Staying Sharp with the Finch Runtly

Not that long ago, we told you about a newer pocket knife company that had come on the scene. We were interested in what they were creating, as one of the founders is the same fellow who’s behind Raven Watches. Those watches are some seriously nice pieces, so it seems reasonable to assume that these knives would be much the same. Handily enough, we’ve been spending time with the Finch Runtly, and can give you our take on it.

The short answer is yes – the Finch Runtly holds up to the quality and performance standards that we’re used to having from Raven Watches. Right out of the box, this feels like a knife that’s meant to be used in some outdoors adventures. It’s got a significant size and heft to it (you can see all those specs down below), which gives you confidence that it’ll hold up to hard use. Out of the box, the sheepsfoot blade on the knife has a good edge on it, though I did slide it along my honing bar just for good measure.

I will say – if you’re used to carrying a thinner or more compact “gentleman’s knife” – like this Deejo option – the Finch Runtly is going to feel noticeable in your pocket. Once I had it clipped into my pocket, however, I didn’t mind having that bulk there. For me, after a watch, I find a pocket knife to be one of the more useful tools to have on my person on a daily basis. Sure, more often than not this is for opening packages, but you never know when you might need to cut something to size.

Speaking of opening packages – you might be used to knives that (ultimately) just cut the tape because they won’t put a dent into that cardboard without some serious pressure. Well, in my experience, the Finch Runtly is one to be careful with when you’re aiming where that blade cuts. I mean, yes, you should always be careful with a knife blade, but for package opening, this will chomp into that cardboard without any issue.

Here, the sharp point on the blade helps, as does the overall shape. You’ve got a fairly robust bit of steel that locks solidly into place on the handles, which means if you needed to, you could certainly put additional pressure along the spine if you needed to (say, whittling down some sticks to get your kindling ready for the campfire). Having that heftier steel there also means that you should easily have years of sharpening out of it.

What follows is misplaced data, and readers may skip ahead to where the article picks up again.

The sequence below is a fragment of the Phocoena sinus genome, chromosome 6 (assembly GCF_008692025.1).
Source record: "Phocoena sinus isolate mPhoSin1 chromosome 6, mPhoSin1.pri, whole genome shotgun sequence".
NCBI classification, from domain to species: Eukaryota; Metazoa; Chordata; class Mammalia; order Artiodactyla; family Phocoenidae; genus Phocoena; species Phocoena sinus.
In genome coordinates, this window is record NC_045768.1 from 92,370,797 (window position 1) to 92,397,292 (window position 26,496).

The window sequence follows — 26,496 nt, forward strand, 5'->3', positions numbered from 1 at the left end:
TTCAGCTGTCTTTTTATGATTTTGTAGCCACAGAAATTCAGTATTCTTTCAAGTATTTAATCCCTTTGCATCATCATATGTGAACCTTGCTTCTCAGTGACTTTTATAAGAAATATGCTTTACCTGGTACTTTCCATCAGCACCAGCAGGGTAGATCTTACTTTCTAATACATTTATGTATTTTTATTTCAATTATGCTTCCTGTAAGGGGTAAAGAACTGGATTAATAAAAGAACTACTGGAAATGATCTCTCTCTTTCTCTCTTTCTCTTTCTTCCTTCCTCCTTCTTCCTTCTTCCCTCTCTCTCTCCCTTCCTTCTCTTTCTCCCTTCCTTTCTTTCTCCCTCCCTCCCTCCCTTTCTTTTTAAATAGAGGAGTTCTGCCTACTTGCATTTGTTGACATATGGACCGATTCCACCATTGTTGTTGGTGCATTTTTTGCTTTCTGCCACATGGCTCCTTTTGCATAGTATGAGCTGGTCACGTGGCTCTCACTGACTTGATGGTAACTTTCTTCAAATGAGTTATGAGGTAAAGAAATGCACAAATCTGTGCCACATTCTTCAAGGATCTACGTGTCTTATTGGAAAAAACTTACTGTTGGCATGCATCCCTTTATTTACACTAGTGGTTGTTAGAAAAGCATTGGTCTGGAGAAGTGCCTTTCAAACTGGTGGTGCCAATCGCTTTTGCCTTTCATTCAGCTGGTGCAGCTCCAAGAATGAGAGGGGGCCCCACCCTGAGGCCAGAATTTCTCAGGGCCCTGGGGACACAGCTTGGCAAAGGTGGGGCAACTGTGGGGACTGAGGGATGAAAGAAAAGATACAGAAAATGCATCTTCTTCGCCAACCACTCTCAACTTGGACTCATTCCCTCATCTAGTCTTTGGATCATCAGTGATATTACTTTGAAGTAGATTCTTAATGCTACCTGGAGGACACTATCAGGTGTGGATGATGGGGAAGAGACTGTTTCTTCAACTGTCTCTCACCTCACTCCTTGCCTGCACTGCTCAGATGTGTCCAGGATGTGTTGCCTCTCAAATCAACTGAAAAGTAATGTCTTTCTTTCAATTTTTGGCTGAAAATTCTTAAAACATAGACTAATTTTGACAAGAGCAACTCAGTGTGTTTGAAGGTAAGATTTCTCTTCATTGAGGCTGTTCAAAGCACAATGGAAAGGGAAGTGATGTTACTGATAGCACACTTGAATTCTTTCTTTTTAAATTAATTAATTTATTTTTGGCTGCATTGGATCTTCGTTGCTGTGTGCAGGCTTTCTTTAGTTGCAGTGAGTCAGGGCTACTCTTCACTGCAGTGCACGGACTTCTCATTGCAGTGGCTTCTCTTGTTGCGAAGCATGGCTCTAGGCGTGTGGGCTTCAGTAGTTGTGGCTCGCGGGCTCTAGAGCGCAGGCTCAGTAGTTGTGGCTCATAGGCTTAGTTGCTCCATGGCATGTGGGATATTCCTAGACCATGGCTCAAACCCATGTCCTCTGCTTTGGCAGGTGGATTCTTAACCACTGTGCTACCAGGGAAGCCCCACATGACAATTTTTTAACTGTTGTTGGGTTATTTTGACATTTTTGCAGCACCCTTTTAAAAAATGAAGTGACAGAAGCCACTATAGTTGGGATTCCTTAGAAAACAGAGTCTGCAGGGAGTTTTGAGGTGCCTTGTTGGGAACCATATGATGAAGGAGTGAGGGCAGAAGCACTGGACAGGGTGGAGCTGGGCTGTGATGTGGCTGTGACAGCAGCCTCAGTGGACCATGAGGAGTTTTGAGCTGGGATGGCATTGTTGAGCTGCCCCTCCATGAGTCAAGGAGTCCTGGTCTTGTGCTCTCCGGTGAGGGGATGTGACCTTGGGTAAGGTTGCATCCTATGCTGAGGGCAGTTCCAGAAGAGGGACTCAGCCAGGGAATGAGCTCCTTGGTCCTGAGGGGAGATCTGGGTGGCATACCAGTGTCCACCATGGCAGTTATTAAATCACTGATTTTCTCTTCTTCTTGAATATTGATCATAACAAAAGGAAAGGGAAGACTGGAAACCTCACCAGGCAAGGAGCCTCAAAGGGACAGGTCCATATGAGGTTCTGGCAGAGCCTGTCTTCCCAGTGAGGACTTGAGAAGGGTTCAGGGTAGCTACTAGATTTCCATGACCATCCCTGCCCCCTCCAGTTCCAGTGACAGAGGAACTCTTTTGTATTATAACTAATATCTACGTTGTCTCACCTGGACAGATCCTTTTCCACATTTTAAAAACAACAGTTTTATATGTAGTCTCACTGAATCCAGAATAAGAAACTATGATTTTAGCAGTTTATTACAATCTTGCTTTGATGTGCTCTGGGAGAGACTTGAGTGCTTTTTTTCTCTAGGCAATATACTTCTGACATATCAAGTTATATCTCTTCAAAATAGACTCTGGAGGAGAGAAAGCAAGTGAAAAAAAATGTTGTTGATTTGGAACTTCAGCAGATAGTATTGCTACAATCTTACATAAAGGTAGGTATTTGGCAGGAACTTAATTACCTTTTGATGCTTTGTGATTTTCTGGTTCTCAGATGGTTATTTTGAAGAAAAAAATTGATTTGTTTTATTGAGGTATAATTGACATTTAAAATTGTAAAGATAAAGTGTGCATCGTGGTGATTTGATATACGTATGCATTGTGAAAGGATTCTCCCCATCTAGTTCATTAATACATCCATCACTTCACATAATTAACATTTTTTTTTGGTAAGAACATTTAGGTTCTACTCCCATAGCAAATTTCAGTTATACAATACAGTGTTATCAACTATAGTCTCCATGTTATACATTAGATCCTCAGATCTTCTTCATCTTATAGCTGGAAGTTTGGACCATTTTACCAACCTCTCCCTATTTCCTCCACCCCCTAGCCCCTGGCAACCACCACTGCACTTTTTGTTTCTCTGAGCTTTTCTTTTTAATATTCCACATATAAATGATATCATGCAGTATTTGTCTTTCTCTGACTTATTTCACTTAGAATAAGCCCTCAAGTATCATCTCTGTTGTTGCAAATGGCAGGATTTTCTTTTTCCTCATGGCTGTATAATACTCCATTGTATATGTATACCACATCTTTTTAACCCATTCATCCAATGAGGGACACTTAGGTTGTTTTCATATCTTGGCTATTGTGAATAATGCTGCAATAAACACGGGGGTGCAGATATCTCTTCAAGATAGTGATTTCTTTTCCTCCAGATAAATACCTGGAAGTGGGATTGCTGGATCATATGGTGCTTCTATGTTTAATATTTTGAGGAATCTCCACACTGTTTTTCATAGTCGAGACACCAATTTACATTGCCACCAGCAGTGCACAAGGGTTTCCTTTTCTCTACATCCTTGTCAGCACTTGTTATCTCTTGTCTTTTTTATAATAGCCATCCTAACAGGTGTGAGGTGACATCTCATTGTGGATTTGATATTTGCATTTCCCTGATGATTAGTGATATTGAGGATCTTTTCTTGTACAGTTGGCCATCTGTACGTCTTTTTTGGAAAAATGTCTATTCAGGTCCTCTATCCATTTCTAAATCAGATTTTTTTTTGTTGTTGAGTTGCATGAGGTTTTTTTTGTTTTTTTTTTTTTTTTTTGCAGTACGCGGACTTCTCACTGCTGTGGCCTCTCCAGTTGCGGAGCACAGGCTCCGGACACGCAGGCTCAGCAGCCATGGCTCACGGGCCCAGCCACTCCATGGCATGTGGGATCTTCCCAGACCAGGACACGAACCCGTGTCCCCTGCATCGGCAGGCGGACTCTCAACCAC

So, yes, from the pure knife perpective, I had a lot that I liked with the Finch Runtly. There’s also some nice surprises hiding in it as well. For one, check out that logo up above – your eyes do not deceive you, it is indeed lumed. Not only that, it’s under a sapphire crystal (just like on a watch) which means that lume shouldn’t be getting chipped away. It’s set into scales that are decently grippy without feeling uncomfortable in your hand – and that’s a good thing. You see, this is a knife that you can actually open and close single-handed, actually quite easily.

Yes, you could go with the common two-handed opening using the nail nick in the blade, and that’s the safe option. But for quick one-handed opening (say, your other hand is holding the rope tensioned right where it needs cutting) you’ve got that flipper bump on the backside that easily lefts you flip it open. If you want to close it, the same single hand can depress the liner lock and then get the blade folded in (just exercise caution here). Your day-to-day may not have much use for the single-handed operation, but I can think of many different outdoors scenarios where it’s of benefit.

Until the Finch Runtly entered my arsenal, I was committed to having a different knife for different occasions. I had the slimmer one for day to day, and then a heavier-duty one that I carried when we went camping. Well, with the $139 Finch Runtly in the mix, there’s a knife that can cover it all. That may not be important to you, but there’s nothing wrong with not wanting to have several blades to maintain – one to grab and go for all your needs, that’s convenience. I think this Finch Runtly will give years of service easily, and I’m looking forward to seeing how it does over time. If this design isn’t your cup of tea, there are some other models in their lineup (some still yet to come) that you might find intriguing. finchknifeco.com

Specs from Finch Knife Co

  • Overall Length – 5.5″?
  • Blade Length – 2.25″
  • Handle Length – 3.25″
  • Blade Height – 1.00″
  • Handle Height – .75″?
  • Knife Weight – 3.15 oz
  • Blade Steel – N690
  • Blade Finish – Stonewash & Satin
  • Handle – G10
  • Pocket Clip – Titanium – Stonewash – Tip Up
  • Lock Type – Liner Lock

Patrick Kansa

A big data developer and leader with a penchant for gadgets, books, watches and beverages. You can find my work on WristWatchReview, Knapsack.News, and Slushpile. If you're on Twitter and/or Instagram, you'll find me there as @PatrickWatches.

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